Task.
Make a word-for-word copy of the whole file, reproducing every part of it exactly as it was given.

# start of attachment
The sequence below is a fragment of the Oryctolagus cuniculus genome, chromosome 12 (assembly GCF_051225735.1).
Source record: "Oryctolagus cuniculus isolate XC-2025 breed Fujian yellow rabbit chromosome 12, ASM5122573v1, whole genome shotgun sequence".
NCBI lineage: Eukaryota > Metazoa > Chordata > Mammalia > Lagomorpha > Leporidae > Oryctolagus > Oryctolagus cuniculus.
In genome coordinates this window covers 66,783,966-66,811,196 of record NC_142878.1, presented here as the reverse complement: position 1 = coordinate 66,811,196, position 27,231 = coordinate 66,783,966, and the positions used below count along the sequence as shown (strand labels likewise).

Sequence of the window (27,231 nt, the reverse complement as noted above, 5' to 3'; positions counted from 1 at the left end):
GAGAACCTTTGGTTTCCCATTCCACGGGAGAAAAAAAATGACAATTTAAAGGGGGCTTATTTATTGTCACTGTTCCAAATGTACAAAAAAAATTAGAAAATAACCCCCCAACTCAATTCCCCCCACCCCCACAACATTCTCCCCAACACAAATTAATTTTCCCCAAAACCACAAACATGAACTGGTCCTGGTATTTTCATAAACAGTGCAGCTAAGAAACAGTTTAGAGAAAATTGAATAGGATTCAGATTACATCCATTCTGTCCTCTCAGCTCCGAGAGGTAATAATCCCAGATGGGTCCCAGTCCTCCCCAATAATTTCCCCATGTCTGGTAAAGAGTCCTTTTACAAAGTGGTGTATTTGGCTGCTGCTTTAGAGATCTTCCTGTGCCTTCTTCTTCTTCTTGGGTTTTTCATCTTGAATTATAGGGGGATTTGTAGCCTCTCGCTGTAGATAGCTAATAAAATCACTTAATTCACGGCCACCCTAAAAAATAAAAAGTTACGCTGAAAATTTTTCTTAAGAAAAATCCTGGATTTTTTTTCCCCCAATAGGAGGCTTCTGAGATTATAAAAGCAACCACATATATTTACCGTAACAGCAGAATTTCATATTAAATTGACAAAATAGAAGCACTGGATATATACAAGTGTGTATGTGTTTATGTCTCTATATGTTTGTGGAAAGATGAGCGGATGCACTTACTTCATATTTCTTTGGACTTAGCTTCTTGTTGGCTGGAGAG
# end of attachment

The sequence below is a fragment of the Oryctolagus cuniculus genome, chromosome 12 (assembly GCF_051225735.1).
Source record: "Oryctolagus cuniculus isolate XC-2025 breed Fujian yellow rabbit chromosome 12, ASM5122573v1, whole genome shotgun sequence".
NCBI lineage: Eukaryota > Metazoa > Chordata > Mammalia > Lagomorpha > Leporidae > Oryctolagus > Oryctolagus cuniculus.
In genome coordinates this window covers 66,783,966-66,811,196 of record NC_142878.1, presented here as the reverse complement: position 1 = coordinate 66,811,196, position 27,231 = coordinate 66,783,966, and the positions used below count along the sequence as shown (strand labels likewise).

Sequence of the window (27,231 nt, the reverse complement as noted above, 5' to 3'; positions counted from 1 at the left end):
GAGAACCTTTGGTTTCCCATTCCACGGGAGAAAAAAAATGACAATTTAAAGGGGGCTTATTTATTGTCACTGTTCCAAATGTACAAAAAAAATTAGAAAATAACCCCCCAACTCAATTCCCCCCACCCCCACAACATTCTCCCCAACACAAATTAATTTTCCCCAAAACCACAAACATGAACTGGTCCTGGTATTTTCATAAACAGTGCAGCTAAGAAACAGTTTAGAGAAAATTGAATAGGATTCAGATTACATCCATTCTGTCCTCTCAGCTCCGAGAGGTAATAATCCCAGATGGGTCCCAGTCCTCCCCAATAATTTCCCCATGTCTGGTAAAGAGTCCTTTTACAAAGTGGTGTATTTGGCTGCTGCTTTAGAGATCTTCCTGTGCCTTCTTCTTCTTCTTGGGTTTTTCATCTTGAATTATAGGGGGATTTGTAGCCTCTCGCTGTAGATAGCTAATAAAATCACTTAATTCACGGCCACCCTAAAAAATAAAAAGTTACGCTGAAAATTTTTCTTAAGAAAAATCCTGGATTTTTTTTCCCCCAATAGGAGGCTTCTGAGATTATAAAAGCAACCACATATATTTACCGTAACAGCAGAATTTCATATTAAATTGACAAAATAGAAGCACTGGATATATACAAGTGTGTATGTGTTTATGTCTCTATATGTTTGTGGAAAGATGAGCGGATGCACTTACTTCATATTTCTTTGGACTTAGCTTCTTGTTGGCTGGAGAG